Kapusta Piroshki by Dacha 46

These traditional fried treats are a Ukrainian staple and make for the perfect light meal or snack!



  • 1 cup of whole milk
  • 1½ teaspoons of dry active yeast
  • 1½ teaspoons of sugar
  • 1 egg
  • 3 cups of all-purpose flour
  • 2 tablespoons of salt, separated
  • 2 tablespoons of melted and cooled unsalted butter
  • ¼ cup water
  • 1 medium yellow onion, thinly sliced
  • 2 large carrots, peeled and grated
  • 4 cups of shredded green cabbage
  • ½ teaspoon of cracked black pepper
  • 1 tablespoon of tomato paste
  • 1 quart of canola or vegetable oil


  1. Start by making the filling since it needs to fully cool before the piroshki can be assembled. In an All-Clad D3 Stainless Sauté Pan, sauté the onion and carrot in the butter over medium heat until softened and caramelized.
  2. Add the tomato paste along with the salt, pepper, and cabbage to the carrot and onion and continue sautéeing until the cabbage is slightly wilted.
  3. Add about ¼ cup of water to the mixture and cover the pan with a lid to allow the cabbage to steam and continue cooking down until the entire mixture is deeply caramelized and tender. This step takes about 30-40 minutes and shouldn't be rushed so you end up with a very silky and creamy filling.
  4. To make the dough add the dry active yeast and sugar to a medium bowl.
  5. Warm the milk until it's just warm to the touch about 100°F-105°F. Add the milk to the sugar and yeast and gently stir and leave for about 10 minutes to allow the yeast to activate.
  6. Once the yeast has been activated add the melted butter, egg, flour, and salt and knead together until a smooth ball has been formed. The dough will start out rather tacky and wet and will come together after about 5 minutes. Place the dough in a lightly greased bowl, cover, and place in a slightly warm area for about 20 minutes.
  7. While the dough is proofing, heat the oil in an All-Clad D5 Brushed 3 Quart Sauce Pan over medium-high heat until a candy thermometer reads 350°F.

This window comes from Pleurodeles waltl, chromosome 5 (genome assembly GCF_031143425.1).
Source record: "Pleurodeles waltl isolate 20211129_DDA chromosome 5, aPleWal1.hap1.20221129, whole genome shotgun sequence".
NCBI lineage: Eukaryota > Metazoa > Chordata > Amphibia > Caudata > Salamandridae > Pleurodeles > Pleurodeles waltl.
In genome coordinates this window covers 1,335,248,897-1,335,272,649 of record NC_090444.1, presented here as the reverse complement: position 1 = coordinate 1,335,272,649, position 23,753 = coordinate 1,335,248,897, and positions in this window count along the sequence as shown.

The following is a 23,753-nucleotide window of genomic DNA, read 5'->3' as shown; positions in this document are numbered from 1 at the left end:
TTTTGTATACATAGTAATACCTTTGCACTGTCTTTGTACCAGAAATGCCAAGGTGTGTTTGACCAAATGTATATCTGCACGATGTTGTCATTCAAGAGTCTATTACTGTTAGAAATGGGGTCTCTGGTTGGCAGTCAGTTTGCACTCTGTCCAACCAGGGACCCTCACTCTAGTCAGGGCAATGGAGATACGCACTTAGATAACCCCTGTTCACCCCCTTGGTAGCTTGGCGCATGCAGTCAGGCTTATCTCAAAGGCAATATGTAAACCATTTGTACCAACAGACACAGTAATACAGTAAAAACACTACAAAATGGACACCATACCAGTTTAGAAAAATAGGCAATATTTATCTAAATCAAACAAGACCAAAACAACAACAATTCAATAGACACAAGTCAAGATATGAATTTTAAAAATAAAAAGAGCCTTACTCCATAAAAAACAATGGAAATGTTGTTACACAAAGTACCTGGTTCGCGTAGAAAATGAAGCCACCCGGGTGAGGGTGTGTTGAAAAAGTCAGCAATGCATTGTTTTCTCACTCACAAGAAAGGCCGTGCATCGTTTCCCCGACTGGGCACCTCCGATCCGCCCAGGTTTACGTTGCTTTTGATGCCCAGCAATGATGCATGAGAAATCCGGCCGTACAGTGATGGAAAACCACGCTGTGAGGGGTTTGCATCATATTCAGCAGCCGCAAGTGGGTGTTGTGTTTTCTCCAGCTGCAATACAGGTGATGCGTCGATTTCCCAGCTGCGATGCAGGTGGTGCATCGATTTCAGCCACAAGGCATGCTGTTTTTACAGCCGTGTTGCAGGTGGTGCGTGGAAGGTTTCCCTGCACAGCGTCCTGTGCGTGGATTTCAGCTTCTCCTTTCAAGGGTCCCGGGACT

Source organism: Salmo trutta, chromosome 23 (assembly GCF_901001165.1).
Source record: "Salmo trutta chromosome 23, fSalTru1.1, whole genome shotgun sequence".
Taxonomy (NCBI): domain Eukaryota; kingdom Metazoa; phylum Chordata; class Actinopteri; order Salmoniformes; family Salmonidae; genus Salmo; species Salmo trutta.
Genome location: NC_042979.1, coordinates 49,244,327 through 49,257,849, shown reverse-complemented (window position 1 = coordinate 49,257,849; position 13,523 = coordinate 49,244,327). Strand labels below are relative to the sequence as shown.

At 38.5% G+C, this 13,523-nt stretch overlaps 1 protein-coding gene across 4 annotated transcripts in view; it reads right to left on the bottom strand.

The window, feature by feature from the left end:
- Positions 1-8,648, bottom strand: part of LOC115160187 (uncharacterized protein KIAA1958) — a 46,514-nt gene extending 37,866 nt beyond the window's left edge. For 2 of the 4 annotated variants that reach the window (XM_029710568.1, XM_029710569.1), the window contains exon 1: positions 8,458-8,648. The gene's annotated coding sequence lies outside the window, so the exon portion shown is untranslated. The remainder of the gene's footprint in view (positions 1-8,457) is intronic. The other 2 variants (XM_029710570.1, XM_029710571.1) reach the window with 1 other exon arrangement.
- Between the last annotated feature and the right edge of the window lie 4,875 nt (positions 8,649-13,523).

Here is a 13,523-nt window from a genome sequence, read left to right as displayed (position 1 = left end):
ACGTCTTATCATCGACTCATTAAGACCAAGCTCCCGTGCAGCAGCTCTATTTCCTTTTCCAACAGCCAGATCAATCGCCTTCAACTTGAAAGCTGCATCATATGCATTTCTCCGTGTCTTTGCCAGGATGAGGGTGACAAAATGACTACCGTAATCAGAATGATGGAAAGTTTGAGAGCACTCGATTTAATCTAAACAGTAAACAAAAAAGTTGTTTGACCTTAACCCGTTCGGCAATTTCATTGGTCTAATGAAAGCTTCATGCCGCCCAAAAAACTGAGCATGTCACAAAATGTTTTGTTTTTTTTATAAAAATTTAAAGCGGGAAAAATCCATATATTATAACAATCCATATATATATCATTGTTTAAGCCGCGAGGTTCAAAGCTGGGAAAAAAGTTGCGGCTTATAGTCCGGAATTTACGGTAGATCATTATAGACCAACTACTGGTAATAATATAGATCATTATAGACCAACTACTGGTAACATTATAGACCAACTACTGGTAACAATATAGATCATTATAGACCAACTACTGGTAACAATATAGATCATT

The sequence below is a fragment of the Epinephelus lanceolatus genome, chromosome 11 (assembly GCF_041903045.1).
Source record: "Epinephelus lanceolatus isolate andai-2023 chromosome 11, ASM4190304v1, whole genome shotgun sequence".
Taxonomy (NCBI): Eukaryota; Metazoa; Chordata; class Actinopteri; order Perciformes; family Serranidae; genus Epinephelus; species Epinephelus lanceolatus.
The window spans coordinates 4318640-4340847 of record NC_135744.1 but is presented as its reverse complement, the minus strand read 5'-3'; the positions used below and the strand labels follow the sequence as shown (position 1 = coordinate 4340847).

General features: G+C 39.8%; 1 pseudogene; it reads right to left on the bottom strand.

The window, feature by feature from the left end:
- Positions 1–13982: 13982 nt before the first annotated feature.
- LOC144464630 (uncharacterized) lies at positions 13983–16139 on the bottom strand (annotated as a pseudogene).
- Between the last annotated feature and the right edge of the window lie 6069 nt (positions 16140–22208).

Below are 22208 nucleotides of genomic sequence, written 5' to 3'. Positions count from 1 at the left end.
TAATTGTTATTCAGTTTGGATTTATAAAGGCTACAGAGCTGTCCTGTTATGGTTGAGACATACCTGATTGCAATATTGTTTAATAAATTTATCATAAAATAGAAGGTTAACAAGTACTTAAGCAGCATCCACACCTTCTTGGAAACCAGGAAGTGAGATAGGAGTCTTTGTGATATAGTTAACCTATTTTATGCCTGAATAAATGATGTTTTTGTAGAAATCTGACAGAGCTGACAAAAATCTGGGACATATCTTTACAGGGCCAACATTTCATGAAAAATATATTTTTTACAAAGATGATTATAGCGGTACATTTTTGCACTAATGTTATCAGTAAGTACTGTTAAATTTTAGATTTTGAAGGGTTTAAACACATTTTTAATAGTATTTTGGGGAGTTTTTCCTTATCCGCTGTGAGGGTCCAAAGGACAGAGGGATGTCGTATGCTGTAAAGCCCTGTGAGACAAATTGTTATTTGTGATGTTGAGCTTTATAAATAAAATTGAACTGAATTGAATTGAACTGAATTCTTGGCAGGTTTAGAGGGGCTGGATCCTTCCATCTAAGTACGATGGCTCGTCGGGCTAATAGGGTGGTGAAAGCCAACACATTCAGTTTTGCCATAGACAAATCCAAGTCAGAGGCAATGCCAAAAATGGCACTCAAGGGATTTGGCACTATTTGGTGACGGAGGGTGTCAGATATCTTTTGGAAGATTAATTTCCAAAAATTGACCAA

8. After the dough has sufficiently proofed, turn it out onto a work surface and divide into either 6 pieces for larger piroshki or 12 smaller pieces for cocktail-sized snackable portions.
  9. To assemble the piroshki roll each piece out into a circle and fill with about 2 tablespoons of filling for the smaller piroshki or ¼ cup for the larger size. Seal the piroshki by pinching down the middle very tightly so the filling doesn't come out while frying.
  10. Place the piroshki into the hot oil carefully seam side down and fry on each side for about 2-3 minutes until deeply golden brown. Remove from oil and place on an All-Clad Pro-Release Half Sheet Pan with Cooling Rack to allow the excess oil to be absorbed. Serve hot and enjoy!

Pro Tip:

Piroshki are incredibly versatile and can be filled with an assortment of sweet or savory fillings.


Jessica Quinn & Trina Quinn

Dacha 46 is a traveling pop-up experience that reimagines Eastern European cuisine and culture in a new light by using a seasonal and fresh approach to classic dishes breathing new life into them. We approach Dacha 46 through the lens of two women having spent their careers in the restaurant industry as well as through the Queer Jewish experience. Queerness isn't something that has been celebrated, and more often than not excluded in the majority of Former Soviet Union nations, so our existence and perseverance is our way of reclaiming our culture and cuisine and welcoming everyone else that has felt excluded to the table. Taking one of the main pillars of Eastern European culture, Dacha 46 is a way to celebrate the everyday.

To learn more, please visit their website at dacha46.com

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